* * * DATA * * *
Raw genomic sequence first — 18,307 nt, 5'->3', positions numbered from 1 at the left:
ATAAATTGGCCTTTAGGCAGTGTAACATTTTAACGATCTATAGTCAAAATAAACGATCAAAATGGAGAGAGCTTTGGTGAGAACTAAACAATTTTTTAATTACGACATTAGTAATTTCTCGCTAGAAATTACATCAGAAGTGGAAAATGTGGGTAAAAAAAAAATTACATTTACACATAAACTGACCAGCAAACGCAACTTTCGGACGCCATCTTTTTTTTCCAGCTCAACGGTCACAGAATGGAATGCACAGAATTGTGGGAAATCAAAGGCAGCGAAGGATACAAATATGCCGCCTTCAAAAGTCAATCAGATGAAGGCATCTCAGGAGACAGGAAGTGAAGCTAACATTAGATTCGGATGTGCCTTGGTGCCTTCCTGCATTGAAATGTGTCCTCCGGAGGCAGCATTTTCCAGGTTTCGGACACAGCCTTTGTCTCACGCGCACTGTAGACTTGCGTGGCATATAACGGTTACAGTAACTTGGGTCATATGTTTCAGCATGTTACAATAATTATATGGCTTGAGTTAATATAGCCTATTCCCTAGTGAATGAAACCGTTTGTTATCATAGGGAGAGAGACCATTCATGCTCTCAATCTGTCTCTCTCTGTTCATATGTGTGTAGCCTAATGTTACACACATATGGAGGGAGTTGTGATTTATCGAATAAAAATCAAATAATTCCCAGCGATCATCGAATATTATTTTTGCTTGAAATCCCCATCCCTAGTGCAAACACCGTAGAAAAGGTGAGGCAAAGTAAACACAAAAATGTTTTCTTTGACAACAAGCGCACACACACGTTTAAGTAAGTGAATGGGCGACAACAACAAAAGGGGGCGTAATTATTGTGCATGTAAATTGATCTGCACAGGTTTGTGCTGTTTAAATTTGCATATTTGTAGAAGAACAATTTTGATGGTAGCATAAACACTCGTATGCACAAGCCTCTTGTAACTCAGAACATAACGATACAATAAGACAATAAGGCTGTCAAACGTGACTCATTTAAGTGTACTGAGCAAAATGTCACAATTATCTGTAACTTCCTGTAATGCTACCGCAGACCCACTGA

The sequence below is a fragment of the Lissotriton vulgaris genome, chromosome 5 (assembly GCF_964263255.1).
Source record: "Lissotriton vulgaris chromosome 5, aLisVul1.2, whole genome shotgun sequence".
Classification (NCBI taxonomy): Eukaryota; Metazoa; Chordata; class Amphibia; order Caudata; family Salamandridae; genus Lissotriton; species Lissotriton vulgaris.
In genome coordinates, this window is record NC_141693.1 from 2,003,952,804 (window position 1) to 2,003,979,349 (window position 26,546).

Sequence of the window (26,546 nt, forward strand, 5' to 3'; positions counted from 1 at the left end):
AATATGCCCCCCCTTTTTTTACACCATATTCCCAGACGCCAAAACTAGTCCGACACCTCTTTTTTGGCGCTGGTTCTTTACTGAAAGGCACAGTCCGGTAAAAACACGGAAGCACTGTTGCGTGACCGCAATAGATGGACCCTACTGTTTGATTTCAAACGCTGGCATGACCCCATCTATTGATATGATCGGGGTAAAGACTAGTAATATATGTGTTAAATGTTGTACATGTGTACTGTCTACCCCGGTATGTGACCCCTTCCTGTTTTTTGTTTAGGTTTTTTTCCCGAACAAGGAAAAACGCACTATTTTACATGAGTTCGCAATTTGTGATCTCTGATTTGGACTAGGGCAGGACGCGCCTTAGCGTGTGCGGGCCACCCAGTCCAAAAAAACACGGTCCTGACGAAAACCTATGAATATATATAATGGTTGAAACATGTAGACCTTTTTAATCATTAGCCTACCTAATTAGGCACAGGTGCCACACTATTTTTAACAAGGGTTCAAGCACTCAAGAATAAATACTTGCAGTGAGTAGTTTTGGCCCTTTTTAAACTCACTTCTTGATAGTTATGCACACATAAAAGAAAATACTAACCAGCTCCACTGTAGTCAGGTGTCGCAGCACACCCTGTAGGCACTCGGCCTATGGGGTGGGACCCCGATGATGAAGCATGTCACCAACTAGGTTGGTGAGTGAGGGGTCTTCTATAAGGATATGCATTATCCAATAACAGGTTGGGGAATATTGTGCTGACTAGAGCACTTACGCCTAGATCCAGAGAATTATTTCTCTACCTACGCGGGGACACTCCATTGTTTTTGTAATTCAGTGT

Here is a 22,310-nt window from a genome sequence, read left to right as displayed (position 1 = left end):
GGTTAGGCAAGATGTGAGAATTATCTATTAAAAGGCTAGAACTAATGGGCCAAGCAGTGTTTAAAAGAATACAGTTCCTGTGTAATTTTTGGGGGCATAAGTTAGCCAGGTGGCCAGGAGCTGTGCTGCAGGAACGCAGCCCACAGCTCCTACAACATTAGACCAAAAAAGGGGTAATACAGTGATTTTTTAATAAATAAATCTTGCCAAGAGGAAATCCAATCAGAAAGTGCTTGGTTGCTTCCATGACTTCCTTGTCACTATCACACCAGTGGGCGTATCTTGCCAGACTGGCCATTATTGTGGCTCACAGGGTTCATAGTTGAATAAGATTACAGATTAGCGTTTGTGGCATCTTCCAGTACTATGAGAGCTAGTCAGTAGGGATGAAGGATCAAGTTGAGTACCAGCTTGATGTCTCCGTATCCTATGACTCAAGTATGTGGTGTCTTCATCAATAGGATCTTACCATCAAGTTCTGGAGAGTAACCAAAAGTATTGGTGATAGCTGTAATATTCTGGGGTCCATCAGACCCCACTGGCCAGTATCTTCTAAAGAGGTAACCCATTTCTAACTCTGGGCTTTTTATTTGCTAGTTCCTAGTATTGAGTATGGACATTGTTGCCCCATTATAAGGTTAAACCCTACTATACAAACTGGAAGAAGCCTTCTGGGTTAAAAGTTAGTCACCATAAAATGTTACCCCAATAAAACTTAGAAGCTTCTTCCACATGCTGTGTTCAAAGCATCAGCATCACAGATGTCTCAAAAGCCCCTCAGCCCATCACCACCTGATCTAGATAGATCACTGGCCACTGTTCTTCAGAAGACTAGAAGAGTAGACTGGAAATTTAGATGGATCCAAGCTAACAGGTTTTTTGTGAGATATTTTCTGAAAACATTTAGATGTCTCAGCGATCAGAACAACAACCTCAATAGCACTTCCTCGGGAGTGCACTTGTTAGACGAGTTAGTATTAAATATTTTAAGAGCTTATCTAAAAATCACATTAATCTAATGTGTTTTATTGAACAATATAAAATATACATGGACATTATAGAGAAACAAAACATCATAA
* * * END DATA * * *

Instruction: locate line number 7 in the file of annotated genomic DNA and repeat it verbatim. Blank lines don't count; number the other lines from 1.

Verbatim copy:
Sequence of the window (26,546 nt, forward strand, 5' to 3'; positions counted from 1 at the left end):